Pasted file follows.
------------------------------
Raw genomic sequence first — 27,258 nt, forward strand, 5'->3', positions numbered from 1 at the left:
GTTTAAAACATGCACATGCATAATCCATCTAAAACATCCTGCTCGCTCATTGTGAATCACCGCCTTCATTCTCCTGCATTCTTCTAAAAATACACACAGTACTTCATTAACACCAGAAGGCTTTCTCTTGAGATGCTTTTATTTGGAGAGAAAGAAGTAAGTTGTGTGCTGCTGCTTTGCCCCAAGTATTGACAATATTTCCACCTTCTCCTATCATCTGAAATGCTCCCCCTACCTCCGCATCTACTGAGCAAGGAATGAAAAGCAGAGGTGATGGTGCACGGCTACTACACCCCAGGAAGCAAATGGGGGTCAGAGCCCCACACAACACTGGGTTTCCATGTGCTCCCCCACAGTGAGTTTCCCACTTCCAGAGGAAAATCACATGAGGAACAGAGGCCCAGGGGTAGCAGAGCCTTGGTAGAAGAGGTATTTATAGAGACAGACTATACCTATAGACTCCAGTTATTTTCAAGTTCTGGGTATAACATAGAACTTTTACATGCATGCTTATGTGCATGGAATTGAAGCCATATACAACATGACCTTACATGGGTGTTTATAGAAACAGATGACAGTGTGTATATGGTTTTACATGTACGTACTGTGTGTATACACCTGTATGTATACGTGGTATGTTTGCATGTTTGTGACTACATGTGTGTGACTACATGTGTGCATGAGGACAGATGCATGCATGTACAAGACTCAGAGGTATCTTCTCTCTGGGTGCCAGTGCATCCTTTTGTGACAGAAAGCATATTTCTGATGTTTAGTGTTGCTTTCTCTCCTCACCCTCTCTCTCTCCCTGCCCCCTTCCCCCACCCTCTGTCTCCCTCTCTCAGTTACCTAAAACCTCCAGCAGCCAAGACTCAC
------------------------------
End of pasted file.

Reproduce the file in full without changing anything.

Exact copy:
Raw genomic sequence first — 27,258 nt, forward strand, 5'->3', positions numbered from 1 at the left:
GTTTAAAACATGCACATGCATAATCCATCTAAAACATCCTGCTCGCTCATTGTGAATCACCGCCTTCATTCTCCTGCATTCTTCTAAAAATACACACAGTACTTCATTAACACCAGAAGGCTTTCTCTTGAGATGCTTTTATTTGGAGAGAAAGAAGTAAGTTGTGTGCTGCTGCTTTGCCCCAAGTATTGACAATATTTCCACCTTCTCCTATCATCTGAAATGCTCCCCCTACCTCCGCATCTACTGAGCAAGGAATGAAAAGCAGAGGTGATGGTGCACGGCTACTACACCCCAGGAAGCAAATGGGGGTCAGAGCCCCACACAACACTGGGTTTCCATGTGCTCCCCCACAGTGAGTTTCCCACTTCCAGAGGAAAATCACATGAGGAACAGAGGCCCAGGGGTAGCAGAGCCTTGGTAGAAGAGGTATTTATAGAGACAGACTATACCTATAGACTCCAGTTATTTTCAAGTTCTGGGTATAACATAGAACTTTTACATGCATGCTTATGTGCATGGAATTGAAGCCATATACAACATGACCTTACATGGGTGTTTATAGAAACAGATGACAGTGTGTATATGGTTTTACATGTACGTACTGTGTGTATACACCTGTATGTATACGTGGTATGTTTGCATGTTTGTGACTACATGTGTGTGACTACATGTGTGCATGAGGACAGATGCATGCATGTACAAGACTCAGAGGTATCTTCTCTCTGGGTGCCAGTGCATCCTTTTGTGACAGAAAGCATATTTCTGATGTTTAGTGTTGCTTTCTCTCCTCACCCTCTCTCTCTCCCTGCCCCCTTCCCCCACCCTCTGTCTCCCTCTCTCAGTTACCTAAAACCTCCAGCAGCCAAGACTCAC